July 10, 2010

Same AP Reporter Produces Two Decidedly Different Reports on Retail Sales Within Seven Hours

Filed under: Economy,MSM Biz/Other Bias,MSM Biz/Other Ignorance — Tom @ 2:34 am

SaleI was quite surprised to see the difference in tone between two different Associated Press reports on retail sales Thursday.

The earlier article, unbylined and time-stamped at 10:43 a.m. at MSNBC (HT Hot Air), has the headline “Nation’s retailers post tepid June sales” and this subheadline: “Concerns about back-to-school shopping, health of recovery.” It is decidedly downbeat.

The later AP item, with Anne D’Innocienzio’s byline and time-stamped at 4:59 p.m. at the AP’s main site, is headlined “Retailers post choppy June, deepen discounts.” Compared to the morning story, this account is largely sanitized of macroeconomic negativity and dour words.

Imagine my surprise when I found a bylined version of the earlier report — time-stamped at 9:37 a.m. Mountain Time (11:37 ET) at an Idaho TV station’s web site — and learned that Ms. D’Innocenzio also wrote that report. Who fed this woman happy pills during the afternoon?

Here are some key paragraphs from the AP retail writer’s morning offering (bolds and number tags are mine):

Americans didn’t go on many shopping sprees in June, resulting in sluggish sales [1] for many retailers. It often took deeply discounted clothing to get shoppers to spend – and then only if they needed it.

The lackluster performance [1], being compared with a weak June 2009, is raising concerns about the back-to-school shopping season [2] and the health of the economic recovery [3].

The International Council of Shopping Centers’ index of June retail sales saw a 3 percent increase, the low end of its growth forecast that ranged from 3 to 4 percent. But that’s compared with a 5.1 percent decline in the year-ago period.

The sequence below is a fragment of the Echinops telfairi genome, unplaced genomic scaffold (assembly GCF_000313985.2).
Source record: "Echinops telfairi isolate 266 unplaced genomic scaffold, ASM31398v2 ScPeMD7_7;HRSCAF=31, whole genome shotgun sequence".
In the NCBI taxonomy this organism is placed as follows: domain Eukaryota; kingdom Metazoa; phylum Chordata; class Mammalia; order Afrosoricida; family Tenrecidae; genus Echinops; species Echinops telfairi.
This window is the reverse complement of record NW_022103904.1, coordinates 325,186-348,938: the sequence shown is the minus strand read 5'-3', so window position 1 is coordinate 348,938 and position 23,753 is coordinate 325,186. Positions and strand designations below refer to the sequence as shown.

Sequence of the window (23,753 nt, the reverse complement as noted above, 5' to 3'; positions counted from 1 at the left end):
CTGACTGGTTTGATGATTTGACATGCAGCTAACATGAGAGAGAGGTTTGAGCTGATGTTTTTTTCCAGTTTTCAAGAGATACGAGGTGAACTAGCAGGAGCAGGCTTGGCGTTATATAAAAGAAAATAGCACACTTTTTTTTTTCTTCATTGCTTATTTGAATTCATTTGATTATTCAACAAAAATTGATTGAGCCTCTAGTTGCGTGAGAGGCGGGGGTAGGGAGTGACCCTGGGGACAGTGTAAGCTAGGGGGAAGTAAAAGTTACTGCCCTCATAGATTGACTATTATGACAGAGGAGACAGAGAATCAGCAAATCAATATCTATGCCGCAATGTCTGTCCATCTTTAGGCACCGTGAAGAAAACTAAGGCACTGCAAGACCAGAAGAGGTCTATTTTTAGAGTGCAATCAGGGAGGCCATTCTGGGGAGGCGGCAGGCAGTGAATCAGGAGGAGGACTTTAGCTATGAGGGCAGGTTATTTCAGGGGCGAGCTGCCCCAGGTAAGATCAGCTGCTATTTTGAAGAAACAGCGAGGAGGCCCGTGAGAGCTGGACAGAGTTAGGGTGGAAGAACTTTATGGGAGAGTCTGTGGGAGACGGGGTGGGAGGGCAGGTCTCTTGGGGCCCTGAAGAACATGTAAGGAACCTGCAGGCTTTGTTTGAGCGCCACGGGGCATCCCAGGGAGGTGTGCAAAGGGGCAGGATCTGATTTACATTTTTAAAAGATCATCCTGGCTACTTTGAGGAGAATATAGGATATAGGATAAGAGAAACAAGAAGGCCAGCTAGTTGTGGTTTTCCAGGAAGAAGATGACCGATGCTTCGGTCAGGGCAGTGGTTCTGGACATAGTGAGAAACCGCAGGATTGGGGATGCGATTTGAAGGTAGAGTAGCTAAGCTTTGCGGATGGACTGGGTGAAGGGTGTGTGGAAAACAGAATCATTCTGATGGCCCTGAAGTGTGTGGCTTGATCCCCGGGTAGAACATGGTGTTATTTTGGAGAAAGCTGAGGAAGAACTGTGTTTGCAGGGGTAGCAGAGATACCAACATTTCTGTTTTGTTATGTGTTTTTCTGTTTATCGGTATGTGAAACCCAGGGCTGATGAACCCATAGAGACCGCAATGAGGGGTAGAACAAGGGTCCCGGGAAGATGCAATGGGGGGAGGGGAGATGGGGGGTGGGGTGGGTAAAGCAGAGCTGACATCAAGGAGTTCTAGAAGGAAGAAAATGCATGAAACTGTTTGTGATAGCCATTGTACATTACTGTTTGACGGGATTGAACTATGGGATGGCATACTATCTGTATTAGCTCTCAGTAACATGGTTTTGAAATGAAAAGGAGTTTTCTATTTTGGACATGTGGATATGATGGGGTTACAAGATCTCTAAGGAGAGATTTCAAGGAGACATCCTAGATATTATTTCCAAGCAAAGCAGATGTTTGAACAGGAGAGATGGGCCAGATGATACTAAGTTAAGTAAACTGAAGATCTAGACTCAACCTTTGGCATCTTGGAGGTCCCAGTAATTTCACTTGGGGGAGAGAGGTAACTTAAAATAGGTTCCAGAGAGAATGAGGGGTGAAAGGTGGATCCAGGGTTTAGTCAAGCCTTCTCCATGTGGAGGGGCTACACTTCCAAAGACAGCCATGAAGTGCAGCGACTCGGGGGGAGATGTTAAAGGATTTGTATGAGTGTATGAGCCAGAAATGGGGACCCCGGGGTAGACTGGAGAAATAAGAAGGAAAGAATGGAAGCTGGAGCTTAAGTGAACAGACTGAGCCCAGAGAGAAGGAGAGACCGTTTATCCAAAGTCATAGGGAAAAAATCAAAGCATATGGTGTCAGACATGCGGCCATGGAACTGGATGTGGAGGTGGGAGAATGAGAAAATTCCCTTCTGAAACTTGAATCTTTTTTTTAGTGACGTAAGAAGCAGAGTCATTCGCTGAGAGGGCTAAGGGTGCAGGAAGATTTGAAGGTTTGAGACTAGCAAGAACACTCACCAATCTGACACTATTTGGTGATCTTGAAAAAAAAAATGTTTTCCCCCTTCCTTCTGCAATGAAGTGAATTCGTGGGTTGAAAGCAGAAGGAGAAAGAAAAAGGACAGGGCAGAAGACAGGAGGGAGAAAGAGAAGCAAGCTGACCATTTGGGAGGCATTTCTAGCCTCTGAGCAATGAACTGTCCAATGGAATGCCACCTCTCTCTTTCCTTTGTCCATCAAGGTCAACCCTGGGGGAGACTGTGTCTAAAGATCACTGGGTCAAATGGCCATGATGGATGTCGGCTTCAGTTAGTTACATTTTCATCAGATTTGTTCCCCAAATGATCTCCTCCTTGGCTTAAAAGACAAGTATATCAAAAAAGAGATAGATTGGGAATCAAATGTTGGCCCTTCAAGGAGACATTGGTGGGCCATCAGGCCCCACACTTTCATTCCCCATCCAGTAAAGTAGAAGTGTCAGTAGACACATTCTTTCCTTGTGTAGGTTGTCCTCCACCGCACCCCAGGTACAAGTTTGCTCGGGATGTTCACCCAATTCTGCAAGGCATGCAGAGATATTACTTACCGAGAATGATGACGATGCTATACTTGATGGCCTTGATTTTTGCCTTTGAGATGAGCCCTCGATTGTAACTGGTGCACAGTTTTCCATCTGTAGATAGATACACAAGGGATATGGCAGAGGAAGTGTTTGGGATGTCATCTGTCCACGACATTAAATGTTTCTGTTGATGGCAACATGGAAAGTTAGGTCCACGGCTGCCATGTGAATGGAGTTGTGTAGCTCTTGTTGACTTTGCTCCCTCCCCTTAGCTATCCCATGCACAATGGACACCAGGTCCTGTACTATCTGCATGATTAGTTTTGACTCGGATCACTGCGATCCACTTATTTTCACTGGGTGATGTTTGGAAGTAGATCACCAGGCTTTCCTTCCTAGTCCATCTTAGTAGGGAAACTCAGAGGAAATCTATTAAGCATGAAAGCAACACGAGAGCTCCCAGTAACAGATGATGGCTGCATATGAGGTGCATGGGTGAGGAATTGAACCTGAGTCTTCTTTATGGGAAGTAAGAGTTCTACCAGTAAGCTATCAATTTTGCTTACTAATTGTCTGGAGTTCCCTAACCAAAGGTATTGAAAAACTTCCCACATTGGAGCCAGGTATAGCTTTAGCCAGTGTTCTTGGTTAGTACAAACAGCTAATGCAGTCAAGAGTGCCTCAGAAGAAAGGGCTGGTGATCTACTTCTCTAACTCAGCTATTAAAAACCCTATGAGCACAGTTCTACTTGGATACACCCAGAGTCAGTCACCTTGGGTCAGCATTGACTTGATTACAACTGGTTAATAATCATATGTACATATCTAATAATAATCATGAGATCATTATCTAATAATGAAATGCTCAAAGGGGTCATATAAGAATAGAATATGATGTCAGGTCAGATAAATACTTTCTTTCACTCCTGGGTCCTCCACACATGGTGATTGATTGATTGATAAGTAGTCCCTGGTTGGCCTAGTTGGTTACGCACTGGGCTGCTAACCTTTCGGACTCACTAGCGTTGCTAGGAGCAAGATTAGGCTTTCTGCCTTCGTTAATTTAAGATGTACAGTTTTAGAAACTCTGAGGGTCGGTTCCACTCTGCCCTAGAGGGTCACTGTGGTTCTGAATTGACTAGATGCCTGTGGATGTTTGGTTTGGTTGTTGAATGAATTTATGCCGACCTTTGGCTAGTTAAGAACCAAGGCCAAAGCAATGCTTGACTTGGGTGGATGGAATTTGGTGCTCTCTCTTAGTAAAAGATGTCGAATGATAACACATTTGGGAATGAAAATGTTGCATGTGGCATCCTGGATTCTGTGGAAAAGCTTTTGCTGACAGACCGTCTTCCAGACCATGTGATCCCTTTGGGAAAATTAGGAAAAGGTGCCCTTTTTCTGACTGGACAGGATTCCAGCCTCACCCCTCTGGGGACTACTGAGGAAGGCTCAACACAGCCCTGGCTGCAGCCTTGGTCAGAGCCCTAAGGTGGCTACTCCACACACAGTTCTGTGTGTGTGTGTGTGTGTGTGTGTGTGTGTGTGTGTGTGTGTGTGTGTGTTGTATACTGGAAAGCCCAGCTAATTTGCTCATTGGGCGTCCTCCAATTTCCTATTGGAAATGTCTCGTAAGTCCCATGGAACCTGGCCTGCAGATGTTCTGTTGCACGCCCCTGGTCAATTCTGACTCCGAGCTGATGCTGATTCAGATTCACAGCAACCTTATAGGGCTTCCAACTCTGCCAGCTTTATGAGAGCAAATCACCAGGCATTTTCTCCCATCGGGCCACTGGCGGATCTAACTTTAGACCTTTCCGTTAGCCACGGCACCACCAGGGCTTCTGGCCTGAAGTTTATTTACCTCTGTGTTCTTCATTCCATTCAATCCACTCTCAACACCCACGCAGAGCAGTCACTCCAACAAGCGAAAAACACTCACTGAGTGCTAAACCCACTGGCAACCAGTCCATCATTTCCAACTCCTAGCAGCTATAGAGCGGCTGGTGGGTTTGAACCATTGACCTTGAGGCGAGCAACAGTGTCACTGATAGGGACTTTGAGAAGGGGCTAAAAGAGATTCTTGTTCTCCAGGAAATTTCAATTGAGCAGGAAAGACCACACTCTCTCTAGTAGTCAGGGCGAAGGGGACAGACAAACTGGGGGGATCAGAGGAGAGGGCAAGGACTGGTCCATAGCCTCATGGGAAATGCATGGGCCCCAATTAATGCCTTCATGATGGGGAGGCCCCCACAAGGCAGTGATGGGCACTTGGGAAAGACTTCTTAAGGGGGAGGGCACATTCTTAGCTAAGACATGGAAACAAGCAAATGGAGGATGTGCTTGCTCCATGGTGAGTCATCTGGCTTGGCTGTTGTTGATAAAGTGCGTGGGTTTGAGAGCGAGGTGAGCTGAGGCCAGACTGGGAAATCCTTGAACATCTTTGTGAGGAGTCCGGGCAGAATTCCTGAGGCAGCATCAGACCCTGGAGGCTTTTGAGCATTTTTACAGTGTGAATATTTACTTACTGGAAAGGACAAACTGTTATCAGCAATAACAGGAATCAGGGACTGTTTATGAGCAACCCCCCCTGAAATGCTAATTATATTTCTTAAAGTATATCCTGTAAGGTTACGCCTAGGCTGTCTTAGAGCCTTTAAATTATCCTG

The figures are based on revenue at stores open at least a year and are a key indicator of retailers’ health.

… After ramping up spending surprisingly in the first quarter, shoppers have hunkered down since April. Some worry they’ll continue to be tight-fisted through the holiday shopping season [2].

… June is a time when stores clear out summer goods to make room for back-to-school merchandise. But analysts say discounting was heavier than expected as stores had to work hard to pull in shoppers continuing to grapple with a deluge of financial issues [4]. Such deeper-than-planned discounting resulted in some stores, including American Eagle Outfitters and Wet Seal, trimming profit forecasts Thursday.

Uncertainty is growing as evidence mounts – from disappointing housing data to sluggish hiring – that the recovery is stalling heading into the second half of 2010 [5]. And that is when the benefits of most of the government’s stimulus spending will begin to fade.

Now compare the previous excerpted verbiage to what follows from D’Innocenzio’s afternoon item:

Stores deepened discounts more than planned in June to draw recession-scarred shoppers to buy summer tops and other merchandise. But shoppers bought mostly items they needed, resulting in small revenue gains.

The mixed results [1] from June, released Thursday, are raising concerns about the back-to-school season [2] and consumers’ ability and willingness to hit the accelerator on spending.